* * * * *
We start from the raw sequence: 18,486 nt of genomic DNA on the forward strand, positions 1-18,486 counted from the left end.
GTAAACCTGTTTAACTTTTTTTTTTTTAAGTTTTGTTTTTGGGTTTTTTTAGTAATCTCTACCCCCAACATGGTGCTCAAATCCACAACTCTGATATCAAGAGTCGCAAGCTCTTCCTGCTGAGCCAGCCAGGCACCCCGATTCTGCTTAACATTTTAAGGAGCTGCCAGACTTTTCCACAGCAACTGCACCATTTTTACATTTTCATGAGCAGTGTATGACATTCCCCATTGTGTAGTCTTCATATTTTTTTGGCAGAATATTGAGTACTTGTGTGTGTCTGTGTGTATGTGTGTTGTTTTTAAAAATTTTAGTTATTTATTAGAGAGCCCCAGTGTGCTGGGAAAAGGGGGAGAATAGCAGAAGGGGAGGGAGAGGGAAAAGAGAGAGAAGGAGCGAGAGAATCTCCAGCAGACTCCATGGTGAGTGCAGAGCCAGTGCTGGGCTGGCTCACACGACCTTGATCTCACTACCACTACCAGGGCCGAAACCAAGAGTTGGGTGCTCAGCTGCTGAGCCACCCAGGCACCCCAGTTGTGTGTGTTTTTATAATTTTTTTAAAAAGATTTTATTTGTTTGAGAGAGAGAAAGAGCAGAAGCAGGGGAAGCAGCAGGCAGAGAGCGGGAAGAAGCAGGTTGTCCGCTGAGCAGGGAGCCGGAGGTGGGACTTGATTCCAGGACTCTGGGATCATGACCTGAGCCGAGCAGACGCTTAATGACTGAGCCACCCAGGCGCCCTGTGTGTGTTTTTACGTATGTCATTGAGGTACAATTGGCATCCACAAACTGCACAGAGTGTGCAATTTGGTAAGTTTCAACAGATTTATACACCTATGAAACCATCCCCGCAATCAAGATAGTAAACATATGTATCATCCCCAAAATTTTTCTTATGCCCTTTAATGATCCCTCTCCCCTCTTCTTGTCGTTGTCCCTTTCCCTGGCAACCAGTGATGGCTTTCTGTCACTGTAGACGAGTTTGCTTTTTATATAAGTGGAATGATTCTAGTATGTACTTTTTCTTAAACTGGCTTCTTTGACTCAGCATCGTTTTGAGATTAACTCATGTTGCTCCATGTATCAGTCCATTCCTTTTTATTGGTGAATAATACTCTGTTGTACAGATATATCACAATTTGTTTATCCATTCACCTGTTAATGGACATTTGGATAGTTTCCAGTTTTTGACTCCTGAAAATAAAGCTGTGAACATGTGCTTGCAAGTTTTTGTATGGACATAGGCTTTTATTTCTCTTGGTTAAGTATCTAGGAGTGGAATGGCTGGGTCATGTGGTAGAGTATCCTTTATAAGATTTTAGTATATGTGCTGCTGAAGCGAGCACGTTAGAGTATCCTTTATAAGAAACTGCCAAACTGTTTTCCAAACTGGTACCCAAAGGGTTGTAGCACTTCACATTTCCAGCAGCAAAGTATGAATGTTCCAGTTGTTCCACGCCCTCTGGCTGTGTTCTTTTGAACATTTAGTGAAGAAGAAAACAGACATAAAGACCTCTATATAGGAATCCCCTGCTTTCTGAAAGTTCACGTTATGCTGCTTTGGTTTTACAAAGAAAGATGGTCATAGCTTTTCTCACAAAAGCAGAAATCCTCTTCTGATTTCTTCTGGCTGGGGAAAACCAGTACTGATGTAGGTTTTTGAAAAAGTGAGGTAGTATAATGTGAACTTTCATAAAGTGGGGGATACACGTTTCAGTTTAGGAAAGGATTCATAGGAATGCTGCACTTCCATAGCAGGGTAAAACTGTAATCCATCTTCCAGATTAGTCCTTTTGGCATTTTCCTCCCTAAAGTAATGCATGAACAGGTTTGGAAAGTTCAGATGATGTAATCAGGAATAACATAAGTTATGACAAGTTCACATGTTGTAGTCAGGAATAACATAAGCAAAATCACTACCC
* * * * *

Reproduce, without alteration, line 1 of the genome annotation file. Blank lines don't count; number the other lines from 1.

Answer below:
We start from the raw sequence: 18,486 nt of genomic DNA on the forward strand, positions 1-18,486 counted from the left end.